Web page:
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Lobbyist Money Help  

Off-brand tobacco tax gets go-ahead from Senate

April 27, 1999
By: Anna Brutzman
State Capital Bureau
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JEFFERSON CITY - The Missouri Senate approved a bill Tuesday that could add about a cent to the price of every cigarette sold by some off-brand cigarette companies.

The measure was designed to provide a protection for the major tobacco companies that agreed to a $6.7 billion settlement this past November.

According to the tobacco settlement, the market share of participating tobacco companies cannot fall below 95 percent if the state is to hold onto its money.

"All this agreement does is make sure we get 100 percent of what we agreed to," said the bill's sponsor, Senate Pro-Tem Ed Quick, D-Liberty.

The ultimate point of the legislation, ironically enough, is to guarantee that tobacco companies continue selling enough cigarettes to maintain their ability to pay off billions in tobacco-settlement funds every year to the 46 states who signed the agreement last November.

"This legislation is based on these companies continuing to sell as many cigarettes as they have been selling?" asked Sen. Anita Yeckel, R-St. Louis, of Quick.

"Over a period of time, I would hope that we would cut down smoking," Quick, himself a smoker, answered.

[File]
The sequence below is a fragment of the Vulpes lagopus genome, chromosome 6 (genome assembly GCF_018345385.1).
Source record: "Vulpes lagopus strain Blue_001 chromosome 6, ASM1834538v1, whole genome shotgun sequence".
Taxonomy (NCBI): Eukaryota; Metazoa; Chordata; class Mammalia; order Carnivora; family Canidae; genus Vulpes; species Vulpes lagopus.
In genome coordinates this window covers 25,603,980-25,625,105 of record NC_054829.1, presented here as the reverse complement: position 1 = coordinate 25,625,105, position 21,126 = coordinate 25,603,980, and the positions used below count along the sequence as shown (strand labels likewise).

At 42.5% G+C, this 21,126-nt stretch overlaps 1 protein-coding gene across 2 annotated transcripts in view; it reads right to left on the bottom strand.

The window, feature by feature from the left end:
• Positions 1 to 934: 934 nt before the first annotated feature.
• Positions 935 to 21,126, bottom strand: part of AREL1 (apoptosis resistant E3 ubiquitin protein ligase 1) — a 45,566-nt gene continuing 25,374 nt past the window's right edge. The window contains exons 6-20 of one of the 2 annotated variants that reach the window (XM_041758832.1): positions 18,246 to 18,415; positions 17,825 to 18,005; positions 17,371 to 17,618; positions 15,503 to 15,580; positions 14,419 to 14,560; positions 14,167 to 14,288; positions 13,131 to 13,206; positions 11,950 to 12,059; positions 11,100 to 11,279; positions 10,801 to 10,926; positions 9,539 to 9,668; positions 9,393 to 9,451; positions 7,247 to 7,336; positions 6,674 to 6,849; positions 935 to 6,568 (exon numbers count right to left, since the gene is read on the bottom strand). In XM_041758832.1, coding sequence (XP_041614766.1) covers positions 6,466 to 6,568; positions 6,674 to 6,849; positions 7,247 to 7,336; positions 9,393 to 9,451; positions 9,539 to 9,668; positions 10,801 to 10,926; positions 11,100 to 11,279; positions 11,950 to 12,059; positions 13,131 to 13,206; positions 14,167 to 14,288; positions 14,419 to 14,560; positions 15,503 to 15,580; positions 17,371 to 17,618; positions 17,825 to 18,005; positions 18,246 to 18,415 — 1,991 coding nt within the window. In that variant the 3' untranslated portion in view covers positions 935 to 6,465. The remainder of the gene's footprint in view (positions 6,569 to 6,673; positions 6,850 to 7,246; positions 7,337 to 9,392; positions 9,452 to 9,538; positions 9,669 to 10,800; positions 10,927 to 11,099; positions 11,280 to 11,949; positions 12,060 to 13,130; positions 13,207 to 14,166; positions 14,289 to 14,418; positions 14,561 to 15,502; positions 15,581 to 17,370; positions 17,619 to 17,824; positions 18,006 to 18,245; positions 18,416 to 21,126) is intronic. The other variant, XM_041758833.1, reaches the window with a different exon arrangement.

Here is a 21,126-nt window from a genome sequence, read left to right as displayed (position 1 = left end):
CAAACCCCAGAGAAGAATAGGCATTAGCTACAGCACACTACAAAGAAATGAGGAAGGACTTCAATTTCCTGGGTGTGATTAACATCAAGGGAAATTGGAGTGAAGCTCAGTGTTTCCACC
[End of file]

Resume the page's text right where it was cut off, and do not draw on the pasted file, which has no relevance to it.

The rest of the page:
In somewhat unrelated business, some Republican Senators took Senate-floor discussion of the tobacco settlement to present amendments that would require the attorneys working for Attorney General Jay Nixon on the tobacco settlement to disclose the fees they will collect from the participating tobacco companies.

In an impassioned plea to the Senate, Sen. Peter Kinder, R-Cape Girardeau, asked that power be given to the General Assembly to pay the fees, which he said may otherwise be too high.

Currently, the fees are to be negotiated between the attorneys and the participating tobacco companies and are not public information.

"A rip off on this order is only possible if the public doesn't know about it," Kinder said.

Kinder's amendment, however, was defeated largely on party lines. The off-brand tobacco bill's next destination is the House, where some final changes could be made.